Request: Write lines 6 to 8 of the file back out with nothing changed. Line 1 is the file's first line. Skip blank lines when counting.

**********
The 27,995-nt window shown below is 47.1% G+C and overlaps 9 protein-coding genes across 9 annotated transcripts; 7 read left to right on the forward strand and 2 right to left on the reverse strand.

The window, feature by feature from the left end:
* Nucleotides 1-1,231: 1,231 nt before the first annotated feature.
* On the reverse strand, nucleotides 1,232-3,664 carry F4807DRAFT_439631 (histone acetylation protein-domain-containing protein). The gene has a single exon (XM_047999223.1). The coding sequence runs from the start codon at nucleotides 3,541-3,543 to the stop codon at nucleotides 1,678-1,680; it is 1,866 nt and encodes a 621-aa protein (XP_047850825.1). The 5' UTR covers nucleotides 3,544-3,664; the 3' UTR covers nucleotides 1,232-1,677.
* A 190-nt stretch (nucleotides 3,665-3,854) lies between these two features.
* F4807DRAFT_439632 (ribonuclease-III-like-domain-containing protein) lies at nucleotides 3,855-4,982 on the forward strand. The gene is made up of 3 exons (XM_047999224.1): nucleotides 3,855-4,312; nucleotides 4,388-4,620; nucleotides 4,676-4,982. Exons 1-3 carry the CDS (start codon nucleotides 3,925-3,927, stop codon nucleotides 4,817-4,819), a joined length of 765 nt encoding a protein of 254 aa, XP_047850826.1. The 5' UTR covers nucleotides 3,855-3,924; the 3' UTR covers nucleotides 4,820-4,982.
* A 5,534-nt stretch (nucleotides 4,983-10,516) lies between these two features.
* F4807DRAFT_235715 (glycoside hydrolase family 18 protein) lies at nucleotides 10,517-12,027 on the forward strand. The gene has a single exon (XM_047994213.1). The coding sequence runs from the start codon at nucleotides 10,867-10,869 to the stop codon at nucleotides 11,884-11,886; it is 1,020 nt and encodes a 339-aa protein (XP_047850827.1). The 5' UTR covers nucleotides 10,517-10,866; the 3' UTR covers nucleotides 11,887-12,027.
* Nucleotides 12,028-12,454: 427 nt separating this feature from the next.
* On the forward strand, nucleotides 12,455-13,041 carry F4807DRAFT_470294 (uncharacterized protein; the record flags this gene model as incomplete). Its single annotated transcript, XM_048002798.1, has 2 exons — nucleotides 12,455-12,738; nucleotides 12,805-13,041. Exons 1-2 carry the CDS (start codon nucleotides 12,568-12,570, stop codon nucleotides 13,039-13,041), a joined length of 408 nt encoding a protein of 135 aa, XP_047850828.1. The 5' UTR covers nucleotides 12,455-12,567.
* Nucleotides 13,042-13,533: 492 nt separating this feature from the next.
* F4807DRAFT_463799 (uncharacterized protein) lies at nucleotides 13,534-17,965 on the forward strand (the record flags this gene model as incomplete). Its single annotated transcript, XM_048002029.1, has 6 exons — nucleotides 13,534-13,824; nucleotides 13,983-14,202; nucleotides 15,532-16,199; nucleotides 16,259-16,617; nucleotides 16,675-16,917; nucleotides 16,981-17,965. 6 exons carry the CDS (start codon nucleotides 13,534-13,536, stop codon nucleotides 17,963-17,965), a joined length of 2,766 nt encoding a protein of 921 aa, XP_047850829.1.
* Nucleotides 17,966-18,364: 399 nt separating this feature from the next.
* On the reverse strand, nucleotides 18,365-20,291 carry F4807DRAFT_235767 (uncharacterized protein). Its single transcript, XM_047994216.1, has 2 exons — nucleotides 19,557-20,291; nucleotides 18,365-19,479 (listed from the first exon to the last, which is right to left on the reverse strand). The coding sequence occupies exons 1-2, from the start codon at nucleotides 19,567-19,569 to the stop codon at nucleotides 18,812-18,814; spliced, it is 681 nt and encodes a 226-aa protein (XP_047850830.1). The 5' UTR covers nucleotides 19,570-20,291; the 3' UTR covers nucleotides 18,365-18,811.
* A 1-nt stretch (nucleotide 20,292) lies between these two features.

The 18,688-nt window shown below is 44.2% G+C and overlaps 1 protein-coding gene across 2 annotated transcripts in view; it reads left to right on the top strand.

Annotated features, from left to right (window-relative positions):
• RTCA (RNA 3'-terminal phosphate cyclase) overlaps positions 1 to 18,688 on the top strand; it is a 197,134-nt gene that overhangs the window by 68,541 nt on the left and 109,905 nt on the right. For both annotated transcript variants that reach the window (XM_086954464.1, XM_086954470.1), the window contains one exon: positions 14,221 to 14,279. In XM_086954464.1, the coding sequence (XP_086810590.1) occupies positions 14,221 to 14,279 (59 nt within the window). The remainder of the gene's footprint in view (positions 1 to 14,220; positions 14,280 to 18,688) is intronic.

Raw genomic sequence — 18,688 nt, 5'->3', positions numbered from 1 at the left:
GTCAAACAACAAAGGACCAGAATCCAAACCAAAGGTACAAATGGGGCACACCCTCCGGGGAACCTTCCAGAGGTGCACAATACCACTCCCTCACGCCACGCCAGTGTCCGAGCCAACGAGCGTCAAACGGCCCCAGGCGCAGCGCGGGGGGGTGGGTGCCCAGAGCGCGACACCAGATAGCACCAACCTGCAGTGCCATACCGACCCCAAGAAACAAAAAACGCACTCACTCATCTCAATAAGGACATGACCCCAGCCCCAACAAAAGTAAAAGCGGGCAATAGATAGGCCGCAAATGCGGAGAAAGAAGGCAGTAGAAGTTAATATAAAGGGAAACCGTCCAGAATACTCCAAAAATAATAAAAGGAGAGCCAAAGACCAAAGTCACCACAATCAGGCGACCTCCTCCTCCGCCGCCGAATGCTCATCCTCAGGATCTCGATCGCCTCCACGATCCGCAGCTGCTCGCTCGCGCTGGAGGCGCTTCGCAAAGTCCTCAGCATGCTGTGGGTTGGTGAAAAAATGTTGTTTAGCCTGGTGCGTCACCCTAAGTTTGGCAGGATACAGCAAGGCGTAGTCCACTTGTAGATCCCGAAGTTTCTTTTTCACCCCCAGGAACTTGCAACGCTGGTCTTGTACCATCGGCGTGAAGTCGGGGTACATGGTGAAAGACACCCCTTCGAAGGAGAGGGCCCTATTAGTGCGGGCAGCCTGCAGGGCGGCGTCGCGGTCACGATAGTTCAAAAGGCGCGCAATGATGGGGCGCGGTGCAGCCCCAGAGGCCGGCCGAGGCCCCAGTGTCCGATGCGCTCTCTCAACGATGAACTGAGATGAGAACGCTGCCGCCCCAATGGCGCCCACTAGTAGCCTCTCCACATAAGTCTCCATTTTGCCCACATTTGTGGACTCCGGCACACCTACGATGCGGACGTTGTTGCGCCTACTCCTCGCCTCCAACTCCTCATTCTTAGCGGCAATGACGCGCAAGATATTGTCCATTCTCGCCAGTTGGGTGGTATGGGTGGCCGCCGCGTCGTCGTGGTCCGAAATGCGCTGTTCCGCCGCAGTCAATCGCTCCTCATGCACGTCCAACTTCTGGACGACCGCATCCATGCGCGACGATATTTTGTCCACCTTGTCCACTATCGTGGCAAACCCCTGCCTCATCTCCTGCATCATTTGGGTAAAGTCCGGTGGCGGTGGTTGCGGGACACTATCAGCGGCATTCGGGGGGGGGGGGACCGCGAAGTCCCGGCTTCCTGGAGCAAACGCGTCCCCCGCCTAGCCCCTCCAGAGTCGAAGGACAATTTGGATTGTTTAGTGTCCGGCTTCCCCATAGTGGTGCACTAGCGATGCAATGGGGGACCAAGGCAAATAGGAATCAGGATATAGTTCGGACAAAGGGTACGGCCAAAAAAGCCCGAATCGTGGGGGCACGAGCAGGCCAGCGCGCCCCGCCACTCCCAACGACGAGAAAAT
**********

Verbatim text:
* F4807DRAFT_439632 (ribonuclease-III-like-domain-containing protein) lies at nucleotides 3,855-4,982 on the forward strand. The gene is made up of 3 exons (XM_047999224.1): nucleotides 3,855-4,312; nucleotides 4,388-4,620; nucleotides 4,676-4,982. Exons 1-3 carry the CDS (start codon nucleotides 3,925-3,927, stop codon nucleotides 4,817-4,819), a joined length of 765 nt encoding a protein of 254 aa, XP_047850826.1. The 5' UTR covers nucleotides 3,855-3,924; the 3' UTR covers nucleotides 4,820-4,982.
* A 5,534-nt stretch (nucleotides 4,983-10,516) lies between these two features.
* F4807DRAFT_235715 (glycoside hydrolase family 18 protein) lies at nucleotides 10,517-12,027 on the forward strand. The gene has a single exon (XM_047994213.1). The coding sequence runs from the start codon at nucleotides 10,867-10,869 to the stop codon at nucleotides 11,884-11,886; it is 1,020 nt and encodes a 339-aa protein (XP_047850827.1). The 5' UTR covers nucleotides 10,517-10,866; the 3' UTR covers nucleotides 11,887-12,027.